Overcoming Newman’s Objection

Research output: Chapter in Book/Report/Conference proceedingChapter

3 Scopus citations


Bertrand Russell (The analysis of matter. Routledge, London, 1927) defended a form of structuralism according to which all we can know about the world is structure. In response, Max Newman (Mind 37:137–148, 1928) raised a formidable challenge that threatens to turn structuralism into something trivial: as long as there are enough objects in the relevant domain, one can always obtain a structure suitable for that domain. In this paper, I consider two responses to this objection. The first is provided by Rudolf Carnap (The logical structure of the world. Trans. Rolf A. George. University of California Press, Berkeley, 1928/1967) in terms of founded relations. I argue that it ultimately fails. Another alternative insists that the structures that have content about the world are ultimately finite, and it is a non-trivial matter to figure out what the appropriate structure for finite domains ultimately is. Russell (The autobiography of Bertrand Russell, vol 2. Allen & Unwin, London, 1968, 176) briefly considered this option in his response to Newman, but did not develop it further. I argue that, when coupled with a proper account of detectable relations, it is a far more promising route than it may initially seem.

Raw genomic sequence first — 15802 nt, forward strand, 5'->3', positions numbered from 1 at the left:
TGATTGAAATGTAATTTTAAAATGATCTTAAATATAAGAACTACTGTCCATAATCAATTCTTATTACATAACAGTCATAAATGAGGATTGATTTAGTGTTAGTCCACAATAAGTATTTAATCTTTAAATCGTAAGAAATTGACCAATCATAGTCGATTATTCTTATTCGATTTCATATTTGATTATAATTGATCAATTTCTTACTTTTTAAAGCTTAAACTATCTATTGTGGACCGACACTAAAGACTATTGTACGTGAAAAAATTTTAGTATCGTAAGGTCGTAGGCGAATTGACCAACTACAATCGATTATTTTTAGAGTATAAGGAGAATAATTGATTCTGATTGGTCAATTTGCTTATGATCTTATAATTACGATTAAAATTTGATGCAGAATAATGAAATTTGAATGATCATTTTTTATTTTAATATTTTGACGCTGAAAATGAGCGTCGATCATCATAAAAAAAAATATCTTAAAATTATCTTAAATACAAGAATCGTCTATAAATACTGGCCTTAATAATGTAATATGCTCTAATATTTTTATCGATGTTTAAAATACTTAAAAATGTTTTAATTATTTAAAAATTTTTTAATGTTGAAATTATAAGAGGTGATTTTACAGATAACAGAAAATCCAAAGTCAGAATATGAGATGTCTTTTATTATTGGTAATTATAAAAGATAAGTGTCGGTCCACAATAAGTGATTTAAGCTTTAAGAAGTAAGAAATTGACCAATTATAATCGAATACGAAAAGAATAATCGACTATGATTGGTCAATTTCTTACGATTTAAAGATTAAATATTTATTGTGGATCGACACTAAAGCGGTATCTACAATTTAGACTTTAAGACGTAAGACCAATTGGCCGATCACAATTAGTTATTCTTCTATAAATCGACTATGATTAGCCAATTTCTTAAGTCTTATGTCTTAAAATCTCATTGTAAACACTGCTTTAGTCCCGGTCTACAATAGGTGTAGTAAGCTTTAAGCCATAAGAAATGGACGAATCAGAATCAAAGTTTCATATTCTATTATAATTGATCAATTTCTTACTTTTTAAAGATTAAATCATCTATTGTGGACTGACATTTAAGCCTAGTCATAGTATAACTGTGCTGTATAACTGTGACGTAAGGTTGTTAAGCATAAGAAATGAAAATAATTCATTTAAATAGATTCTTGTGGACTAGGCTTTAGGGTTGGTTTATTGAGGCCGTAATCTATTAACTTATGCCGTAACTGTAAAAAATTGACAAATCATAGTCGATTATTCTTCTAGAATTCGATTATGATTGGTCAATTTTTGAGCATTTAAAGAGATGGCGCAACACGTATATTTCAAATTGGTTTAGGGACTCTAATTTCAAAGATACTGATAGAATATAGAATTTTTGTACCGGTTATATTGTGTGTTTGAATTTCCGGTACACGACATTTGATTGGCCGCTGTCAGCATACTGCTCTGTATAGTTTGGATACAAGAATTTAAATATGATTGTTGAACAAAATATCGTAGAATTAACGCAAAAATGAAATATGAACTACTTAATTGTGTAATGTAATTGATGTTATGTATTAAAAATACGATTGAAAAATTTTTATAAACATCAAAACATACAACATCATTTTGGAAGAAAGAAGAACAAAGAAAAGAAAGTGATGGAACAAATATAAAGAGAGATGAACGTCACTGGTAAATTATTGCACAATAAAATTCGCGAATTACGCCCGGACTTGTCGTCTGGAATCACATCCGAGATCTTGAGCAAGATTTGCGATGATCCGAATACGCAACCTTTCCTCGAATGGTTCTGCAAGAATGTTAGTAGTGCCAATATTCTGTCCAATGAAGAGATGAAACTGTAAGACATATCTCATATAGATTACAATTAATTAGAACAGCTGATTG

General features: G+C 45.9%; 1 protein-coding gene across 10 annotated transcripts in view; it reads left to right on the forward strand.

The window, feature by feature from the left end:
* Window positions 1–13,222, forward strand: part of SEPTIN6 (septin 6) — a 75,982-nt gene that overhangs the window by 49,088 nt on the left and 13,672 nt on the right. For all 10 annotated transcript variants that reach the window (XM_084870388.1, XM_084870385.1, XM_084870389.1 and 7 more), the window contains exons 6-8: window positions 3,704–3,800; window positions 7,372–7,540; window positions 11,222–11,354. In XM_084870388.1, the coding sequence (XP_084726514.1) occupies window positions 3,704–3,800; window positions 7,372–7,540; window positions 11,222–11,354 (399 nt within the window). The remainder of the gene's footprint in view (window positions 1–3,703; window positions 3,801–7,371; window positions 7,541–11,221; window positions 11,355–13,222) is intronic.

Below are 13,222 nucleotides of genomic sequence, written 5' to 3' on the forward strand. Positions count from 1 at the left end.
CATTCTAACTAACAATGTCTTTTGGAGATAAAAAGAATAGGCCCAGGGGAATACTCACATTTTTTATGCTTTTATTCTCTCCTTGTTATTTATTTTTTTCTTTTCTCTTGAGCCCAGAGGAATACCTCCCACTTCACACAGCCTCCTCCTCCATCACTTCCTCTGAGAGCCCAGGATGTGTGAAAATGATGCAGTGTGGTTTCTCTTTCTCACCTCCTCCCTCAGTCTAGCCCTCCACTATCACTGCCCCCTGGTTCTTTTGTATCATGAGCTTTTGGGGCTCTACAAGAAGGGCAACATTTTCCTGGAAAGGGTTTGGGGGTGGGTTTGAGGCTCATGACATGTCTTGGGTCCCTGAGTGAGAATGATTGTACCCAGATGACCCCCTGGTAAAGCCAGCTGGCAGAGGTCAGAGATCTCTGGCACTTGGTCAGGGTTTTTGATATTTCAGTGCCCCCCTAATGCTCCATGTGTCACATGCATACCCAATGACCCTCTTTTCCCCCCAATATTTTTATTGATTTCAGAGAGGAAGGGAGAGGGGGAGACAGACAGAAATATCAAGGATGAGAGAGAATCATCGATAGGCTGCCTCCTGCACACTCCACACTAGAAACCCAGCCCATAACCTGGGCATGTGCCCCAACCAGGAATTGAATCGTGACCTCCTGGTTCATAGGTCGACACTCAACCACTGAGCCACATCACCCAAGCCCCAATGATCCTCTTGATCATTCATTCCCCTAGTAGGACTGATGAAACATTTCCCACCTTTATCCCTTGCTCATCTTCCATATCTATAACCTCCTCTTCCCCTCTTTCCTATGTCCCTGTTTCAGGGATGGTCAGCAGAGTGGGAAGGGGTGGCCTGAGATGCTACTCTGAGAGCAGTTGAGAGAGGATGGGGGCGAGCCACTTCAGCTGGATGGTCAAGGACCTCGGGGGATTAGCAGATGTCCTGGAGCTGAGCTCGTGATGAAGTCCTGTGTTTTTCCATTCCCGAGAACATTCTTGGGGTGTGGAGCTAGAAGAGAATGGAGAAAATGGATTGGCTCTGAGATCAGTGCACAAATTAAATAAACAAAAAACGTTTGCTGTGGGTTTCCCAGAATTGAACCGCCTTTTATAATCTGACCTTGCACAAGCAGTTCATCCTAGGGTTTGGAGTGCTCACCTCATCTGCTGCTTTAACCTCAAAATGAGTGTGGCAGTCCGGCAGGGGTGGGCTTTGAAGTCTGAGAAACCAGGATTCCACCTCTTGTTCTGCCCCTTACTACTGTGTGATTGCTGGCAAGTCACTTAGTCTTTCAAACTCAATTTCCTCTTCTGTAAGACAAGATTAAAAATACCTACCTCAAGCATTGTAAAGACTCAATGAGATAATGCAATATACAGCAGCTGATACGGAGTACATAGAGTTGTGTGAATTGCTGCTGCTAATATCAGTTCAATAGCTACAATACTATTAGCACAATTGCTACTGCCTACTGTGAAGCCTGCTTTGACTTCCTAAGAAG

Original languageEnglish (US)
Title of host publicationEuropean Studies in Philosophy of Science
PublisherSpringer Science and Business Media B.V.
Number of pages10
StatePublished - 2017

Publication series

NameEuropean Studies in Philosophy of Science
ISSN (Print)2365-4228
ISSN (Electronic)2365-4236


  • Carnap
  • Newman’s objection
  • Russell
  • Structuralism

ASJC Scopus subject areas

  • History and Philosophy of Science
  • Philosophy


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